Can I put 20V on a PIC IO pin if I put it through a 470K resistor? Will the protection diodes on the PIC be able to handle that? Or should I add my own Zener? It's a 3.3V system that I need to detect the presence of a 6-20V keypress, so a simple divider won't work.
Feed it through a 47k or so resistor and add a schottky diode from the IO pin to Vcc (Anode to the pin, cathode to Vcc). Use a schottky to keep the differential voltage below the maximum ratings. They are as cheap as 'standard' types nowadays.
The over voltage specs (and current from outside the supply rails) for the PIC only account for the threshold of damage, not for perfect operation. If it was my design, I would provide a series resistor and voltage clamp (2.5 volt shunt regulator chips work pretty well).
If the key press voltage could be present when the micro is unpowered, I would also add a series resistor downstream of the clamp to limit the current into the unpowered input.
If the lack of key press provides an open circuit, I would also provide a shunt resistor to zero volts at the input that would not divide a 6 volt signal to less than the 3.3 volt supply voltage.
OK. I'll have to put this together in my head. In the mean time I'll add some info to confuse the issue. This is for a power switch for the system. Pressing the switch will turn the regulator on and then the PIC will hold the regultaor on. To power down, I need to detect when that switch is pressed again. So I guess your point may be an issue.
I'm also open to any other bright ideas dealing with an 'on/off' circuit for an MCU.
I was assuming the OP wanted a very simple solution using a series resistor if possible. I've 'overvoltaged' PICs through schottkys in production units (more than 100k shipped) where the overvoltage event (+ ~ 0.2V because of the diode) happens regularly (numerous times per day) and I've never had one fail (shipping started 2 years ago on that product).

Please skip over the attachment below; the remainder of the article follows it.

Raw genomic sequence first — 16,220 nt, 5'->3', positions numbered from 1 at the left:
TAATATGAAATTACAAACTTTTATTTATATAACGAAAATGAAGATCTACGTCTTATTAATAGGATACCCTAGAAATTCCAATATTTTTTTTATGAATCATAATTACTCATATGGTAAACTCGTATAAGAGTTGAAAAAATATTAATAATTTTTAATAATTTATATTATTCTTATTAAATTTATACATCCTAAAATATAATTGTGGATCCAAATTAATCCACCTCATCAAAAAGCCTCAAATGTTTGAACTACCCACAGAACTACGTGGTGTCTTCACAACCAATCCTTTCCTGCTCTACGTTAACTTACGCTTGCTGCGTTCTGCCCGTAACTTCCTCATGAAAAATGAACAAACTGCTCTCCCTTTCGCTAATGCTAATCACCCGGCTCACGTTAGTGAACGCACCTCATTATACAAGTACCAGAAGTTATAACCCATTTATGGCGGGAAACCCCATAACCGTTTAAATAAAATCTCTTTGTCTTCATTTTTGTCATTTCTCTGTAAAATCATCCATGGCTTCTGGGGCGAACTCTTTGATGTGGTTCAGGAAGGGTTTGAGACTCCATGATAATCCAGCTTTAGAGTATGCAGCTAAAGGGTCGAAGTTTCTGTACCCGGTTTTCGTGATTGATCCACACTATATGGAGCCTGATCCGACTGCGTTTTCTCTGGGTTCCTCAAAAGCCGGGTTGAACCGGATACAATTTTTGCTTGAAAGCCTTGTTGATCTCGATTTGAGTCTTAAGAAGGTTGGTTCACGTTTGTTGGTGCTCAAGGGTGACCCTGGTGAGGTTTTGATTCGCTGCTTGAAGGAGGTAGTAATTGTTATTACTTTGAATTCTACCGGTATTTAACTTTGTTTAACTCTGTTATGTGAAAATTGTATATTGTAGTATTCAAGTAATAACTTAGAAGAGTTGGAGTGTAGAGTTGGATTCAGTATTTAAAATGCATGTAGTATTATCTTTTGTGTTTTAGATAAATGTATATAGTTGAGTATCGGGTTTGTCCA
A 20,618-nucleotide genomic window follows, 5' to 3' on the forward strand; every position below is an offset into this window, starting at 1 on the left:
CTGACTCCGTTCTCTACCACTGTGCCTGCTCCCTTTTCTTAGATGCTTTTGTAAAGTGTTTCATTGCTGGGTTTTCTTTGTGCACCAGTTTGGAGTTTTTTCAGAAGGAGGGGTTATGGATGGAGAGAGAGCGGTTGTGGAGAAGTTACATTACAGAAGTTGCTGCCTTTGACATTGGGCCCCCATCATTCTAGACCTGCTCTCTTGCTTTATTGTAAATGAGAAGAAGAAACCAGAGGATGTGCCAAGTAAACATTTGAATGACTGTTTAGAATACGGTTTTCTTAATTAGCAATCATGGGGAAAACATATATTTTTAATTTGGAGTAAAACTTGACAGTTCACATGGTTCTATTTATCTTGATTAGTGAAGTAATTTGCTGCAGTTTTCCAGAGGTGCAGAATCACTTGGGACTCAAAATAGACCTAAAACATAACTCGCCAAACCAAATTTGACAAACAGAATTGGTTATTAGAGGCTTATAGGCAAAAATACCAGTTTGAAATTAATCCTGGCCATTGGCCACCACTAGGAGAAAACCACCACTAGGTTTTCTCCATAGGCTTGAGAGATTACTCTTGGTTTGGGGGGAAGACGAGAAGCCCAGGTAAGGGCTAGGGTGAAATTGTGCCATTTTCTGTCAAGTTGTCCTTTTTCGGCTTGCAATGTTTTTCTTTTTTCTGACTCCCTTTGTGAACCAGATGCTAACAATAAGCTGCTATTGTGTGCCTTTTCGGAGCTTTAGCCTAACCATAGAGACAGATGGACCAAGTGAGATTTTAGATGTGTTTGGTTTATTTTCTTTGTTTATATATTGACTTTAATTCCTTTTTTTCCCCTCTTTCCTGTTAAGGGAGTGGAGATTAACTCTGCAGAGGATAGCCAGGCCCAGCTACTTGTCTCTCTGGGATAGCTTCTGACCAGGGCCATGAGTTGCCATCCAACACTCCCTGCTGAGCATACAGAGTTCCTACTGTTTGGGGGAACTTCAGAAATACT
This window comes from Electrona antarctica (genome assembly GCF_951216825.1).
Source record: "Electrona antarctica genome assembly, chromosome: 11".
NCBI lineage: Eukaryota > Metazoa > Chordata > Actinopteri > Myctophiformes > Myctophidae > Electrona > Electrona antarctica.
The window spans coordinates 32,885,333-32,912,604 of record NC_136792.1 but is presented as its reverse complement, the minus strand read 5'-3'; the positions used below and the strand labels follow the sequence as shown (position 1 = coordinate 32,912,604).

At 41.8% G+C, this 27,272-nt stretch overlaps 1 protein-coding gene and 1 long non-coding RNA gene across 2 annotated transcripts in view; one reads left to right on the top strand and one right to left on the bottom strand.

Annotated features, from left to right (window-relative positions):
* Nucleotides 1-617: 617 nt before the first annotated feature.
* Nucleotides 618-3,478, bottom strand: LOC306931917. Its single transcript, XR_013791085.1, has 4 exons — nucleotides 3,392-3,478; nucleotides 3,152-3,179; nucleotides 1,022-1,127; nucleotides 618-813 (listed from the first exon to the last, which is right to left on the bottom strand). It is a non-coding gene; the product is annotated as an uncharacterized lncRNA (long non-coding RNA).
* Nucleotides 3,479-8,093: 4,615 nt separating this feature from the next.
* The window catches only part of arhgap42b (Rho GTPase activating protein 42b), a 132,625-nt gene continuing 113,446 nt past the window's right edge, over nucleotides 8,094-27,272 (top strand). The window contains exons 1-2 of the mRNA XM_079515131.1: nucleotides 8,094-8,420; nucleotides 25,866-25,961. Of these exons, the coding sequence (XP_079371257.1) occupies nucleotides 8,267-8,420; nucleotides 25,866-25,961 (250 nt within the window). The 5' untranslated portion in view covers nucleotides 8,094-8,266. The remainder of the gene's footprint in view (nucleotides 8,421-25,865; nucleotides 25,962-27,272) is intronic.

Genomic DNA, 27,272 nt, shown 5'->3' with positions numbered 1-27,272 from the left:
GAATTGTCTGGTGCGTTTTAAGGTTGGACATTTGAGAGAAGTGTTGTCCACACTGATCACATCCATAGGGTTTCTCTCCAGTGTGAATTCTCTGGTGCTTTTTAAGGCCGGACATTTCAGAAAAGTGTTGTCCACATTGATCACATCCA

In fact, Microchip, have an application note, using a large resistor this way to detect mains!. I'd not want to do this, but the diodes will handle this fine. Remember though that these diodes are clamping to the supply rail, so have the same problem in this regard as a Schottky. There are also some other 'caveats'. For instance, if this is one of the chips that allows you to do I/O on the MCLR/Vpp pin, this pin _does not_ have a normal protection diode, and raising the voltage on this one will trigger a programming cycle!. Also, though most PICs are fairly immune from latchup, some models will occassionally experience this if a pin is pulled well above the supply when the chip wakes up. The lower drop of the Schottky diode prevents this behaviour.
You can generally get away with this (except on /MCLR or the occasional open-drain pin that some PICs have), but you might have small effects like an increase in Idd or current spilling out onto other (perhaps analog) inputs, especially on the same port. You won't damage the part.
Best regards, Spehro Pefhany
"it\'s the network..." "The Journey is the reward"
firstname.lastname@example.org Info for manufacturers: http://www.trexon.com